WINCHESTER – The bus trip for junior hockey teams across Canada are special ones, according to Winchester Hawks head coach Bob Gould.
“Many lessons to be taught both on and off the ice, but those trips together at that age are just so special and [they] create memories that last a lifetime,” he said.
The Hawks bench boss reflected on the tragic bus accident Fri., April 6, which involved members of the Humboldt Broncos junior hockey team.
Ten players, two coaches, their radio play-by-play radio announcer, a team statistician and the team’s bus driver lost their lives after the team’s bus was struck by a tractor-trailer.
Gould said the news really hit him hard as someone who played junior hockey and now coaches at that level.
“Words can’t describe the emotions that I went through on Friday night when I heard this terrible news over Twitter and learned about the crash,” he said. “It just hits you every way as a parent first and then a coach.”
Teams, like the Hawks, really strive to have the kids take the bus as it is not only a place for the team to bond, but it is a safer way for the team to travel.
“I’ve heard it [the team bus] described as a sanctuary or sacred place, which is true but it means so much more as we tell all of our kids that it is much safer to ride the bus than individually driving out there.”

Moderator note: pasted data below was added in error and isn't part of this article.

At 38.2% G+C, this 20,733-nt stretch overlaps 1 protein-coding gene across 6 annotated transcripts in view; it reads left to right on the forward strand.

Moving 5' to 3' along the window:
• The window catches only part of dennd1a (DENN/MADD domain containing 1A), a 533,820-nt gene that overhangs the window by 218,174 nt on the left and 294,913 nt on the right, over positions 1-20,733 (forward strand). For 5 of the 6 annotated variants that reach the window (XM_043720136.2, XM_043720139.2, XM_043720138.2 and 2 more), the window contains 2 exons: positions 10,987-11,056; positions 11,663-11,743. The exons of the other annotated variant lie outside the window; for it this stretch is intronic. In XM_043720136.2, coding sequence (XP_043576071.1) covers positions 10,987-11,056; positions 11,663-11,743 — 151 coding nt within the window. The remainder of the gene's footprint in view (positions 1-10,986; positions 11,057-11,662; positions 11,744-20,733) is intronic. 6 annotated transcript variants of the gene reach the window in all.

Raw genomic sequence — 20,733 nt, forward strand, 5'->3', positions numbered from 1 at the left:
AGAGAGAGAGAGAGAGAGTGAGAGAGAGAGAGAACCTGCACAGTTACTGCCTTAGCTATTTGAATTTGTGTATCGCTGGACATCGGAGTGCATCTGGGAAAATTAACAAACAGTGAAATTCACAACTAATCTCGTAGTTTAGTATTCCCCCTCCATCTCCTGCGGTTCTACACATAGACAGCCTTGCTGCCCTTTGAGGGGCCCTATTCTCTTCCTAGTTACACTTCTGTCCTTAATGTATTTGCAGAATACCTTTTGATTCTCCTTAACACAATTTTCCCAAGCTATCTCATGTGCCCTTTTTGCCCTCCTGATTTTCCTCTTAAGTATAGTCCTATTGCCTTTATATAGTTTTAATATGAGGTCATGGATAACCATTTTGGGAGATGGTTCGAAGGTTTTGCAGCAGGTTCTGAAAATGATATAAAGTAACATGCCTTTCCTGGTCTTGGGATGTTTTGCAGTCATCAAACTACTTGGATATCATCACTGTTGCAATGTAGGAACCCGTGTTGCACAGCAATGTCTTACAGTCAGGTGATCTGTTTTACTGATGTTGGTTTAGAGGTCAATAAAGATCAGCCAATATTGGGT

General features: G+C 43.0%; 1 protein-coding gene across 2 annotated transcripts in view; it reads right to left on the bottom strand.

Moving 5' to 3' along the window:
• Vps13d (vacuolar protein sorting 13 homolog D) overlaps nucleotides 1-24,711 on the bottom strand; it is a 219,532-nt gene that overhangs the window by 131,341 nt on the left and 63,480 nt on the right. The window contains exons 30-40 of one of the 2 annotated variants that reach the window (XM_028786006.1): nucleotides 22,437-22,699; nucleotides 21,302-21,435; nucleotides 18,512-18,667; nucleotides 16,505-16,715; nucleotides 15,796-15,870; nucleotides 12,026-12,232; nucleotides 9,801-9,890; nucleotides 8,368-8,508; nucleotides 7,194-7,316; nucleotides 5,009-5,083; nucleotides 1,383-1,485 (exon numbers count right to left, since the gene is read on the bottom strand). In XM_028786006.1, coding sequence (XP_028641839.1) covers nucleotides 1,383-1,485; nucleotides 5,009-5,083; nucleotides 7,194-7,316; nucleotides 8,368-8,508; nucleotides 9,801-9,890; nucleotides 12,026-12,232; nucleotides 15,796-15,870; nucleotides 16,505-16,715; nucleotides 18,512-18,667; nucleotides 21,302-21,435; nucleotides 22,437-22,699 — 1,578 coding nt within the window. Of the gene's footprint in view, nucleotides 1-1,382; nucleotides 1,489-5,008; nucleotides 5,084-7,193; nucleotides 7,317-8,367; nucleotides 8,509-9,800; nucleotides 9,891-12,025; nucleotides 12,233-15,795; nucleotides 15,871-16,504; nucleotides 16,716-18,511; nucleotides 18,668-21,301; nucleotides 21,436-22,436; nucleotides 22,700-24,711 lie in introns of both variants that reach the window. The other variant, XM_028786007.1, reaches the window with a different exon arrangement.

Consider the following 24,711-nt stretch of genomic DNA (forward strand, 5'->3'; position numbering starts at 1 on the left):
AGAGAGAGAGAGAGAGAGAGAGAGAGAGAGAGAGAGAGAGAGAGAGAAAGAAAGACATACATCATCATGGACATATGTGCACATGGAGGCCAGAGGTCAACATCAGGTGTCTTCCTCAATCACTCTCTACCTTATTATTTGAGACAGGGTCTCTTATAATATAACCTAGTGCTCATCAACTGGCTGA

Support has poured in not only in Canada, but also around the world as people have been donating money to an online fundraiser that now totals more than $6 million.
Hockey teams across North America, including some National Hockey League squads, have donated large sums of money to support the families involved in the crash.
On Sat., April 7, the Winnipeg Jets and Chicago Blackhawks showed support by changing their name bars on the back of their jerseys to say “Broncos” instead of their players’ last names.
The community of Humboldt rallied together Sun., April 8 at the Broncos’ arena for a vigil that was broadcasted across the country. Many Canadians, like Gould, tuned in and watched the proceedings.
As a parent of kids who are around the same age as the 10 players who lost their lives, Gould stressed to his sons to appreciate every second that they live.
“[I] watched the vigil last night with my own teenage boys as well, then hugged them afterwards and told them that I loved them. So cherish every moment that you have on this Earth and don’t take anything for granted,” he said.